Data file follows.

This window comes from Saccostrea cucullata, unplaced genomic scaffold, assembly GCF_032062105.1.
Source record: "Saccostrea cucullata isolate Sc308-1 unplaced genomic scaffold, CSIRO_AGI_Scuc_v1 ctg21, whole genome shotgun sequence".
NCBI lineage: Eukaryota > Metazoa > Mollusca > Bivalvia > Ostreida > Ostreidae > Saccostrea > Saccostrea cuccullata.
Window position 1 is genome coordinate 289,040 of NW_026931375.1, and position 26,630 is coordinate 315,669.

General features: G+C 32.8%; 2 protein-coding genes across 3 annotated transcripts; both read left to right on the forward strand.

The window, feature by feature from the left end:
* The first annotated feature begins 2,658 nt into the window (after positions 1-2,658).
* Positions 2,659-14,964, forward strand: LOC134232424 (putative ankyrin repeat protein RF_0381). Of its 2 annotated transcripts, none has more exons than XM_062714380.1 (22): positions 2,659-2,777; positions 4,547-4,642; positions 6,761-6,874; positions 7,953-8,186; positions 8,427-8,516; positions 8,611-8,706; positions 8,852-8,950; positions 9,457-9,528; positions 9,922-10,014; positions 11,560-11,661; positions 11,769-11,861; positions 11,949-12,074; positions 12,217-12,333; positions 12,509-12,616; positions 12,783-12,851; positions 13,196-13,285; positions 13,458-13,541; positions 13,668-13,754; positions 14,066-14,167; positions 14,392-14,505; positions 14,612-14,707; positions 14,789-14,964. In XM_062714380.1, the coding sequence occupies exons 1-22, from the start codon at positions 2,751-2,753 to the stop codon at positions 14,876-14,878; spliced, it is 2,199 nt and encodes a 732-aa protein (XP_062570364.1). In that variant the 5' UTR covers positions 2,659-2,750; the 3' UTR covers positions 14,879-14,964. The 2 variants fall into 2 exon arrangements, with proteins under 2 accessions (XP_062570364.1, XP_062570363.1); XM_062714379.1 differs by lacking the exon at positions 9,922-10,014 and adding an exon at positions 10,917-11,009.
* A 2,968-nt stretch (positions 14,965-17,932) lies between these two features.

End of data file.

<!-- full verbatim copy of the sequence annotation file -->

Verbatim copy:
This window comes from Saccostrea cucullata, unplaced genomic scaffold, assembly GCF_032062105.1.
Source record: "Saccostrea cucullata isolate Sc308-1 unplaced genomic scaffold, CSIRO_AGI_Scuc_v1 ctg21, whole genome shotgun sequence".
NCBI lineage: Eukaryota > Metazoa > Mollusca > Bivalvia > Ostreida > Ostreidae > Saccostrea > Saccostrea cuccullata.
Window position 1 is genome coordinate 289,040 of NW_026931375.1, and position 26,630 is coordinate 315,669.

General features: G+C 32.8%; 2 protein-coding genes across 3 annotated transcripts; both read left to right on the forward strand.

The window, feature by feature from the left end:
* The first annotated feature begins 2,658 nt into the window (after positions 1-2,658).
* Positions 2,659-14,964, forward strand: LOC134232424 (putative ankyrin repeat protein RF_0381). Of its 2 annotated transcripts, none has more exons than XM_062714380.1 (22): positions 2,659-2,777; positions 4,547-4,642; positions 6,761-6,874; positions 7,953-8,186; positions 8,427-8,516; positions 8,611-8,706; positions 8,852-8,950; positions 9,457-9,528; positions 9,922-10,014; positions 11,560-11,661; positions 11,769-11,861; positions 11,949-12,074; positions 12,217-12,333; positions 12,509-12,616; positions 12,783-12,851; positions 13,196-13,285; positions 13,458-13,541; positions 13,668-13,754; positions 14,066-14,167; positions 14,392-14,505; positions 14,612-14,707; positions 14,789-14,964. In XM_062714380.1, the coding sequence occupies exons 1-22, from the start codon at positions 2,751-2,753 to the stop codon at positions 14,876-14,878; spliced, it is 2,199 nt and encodes a 732-aa protein (XP_062570364.1). In that variant the 5' UTR covers positions 2,659-2,750; the 3' UTR covers positions 14,879-14,964. The 2 variants fall into 2 exon arrangements, with proteins under 2 accessions (XP_062570364.1, XP_062570363.1); XM_062714379.1 differs by lacking the exon at positions 9,922-10,014 and adding an exon at positions 10,917-11,009.
* A 2,968-nt stretch (positions 14,965-17,932) lies between these two features.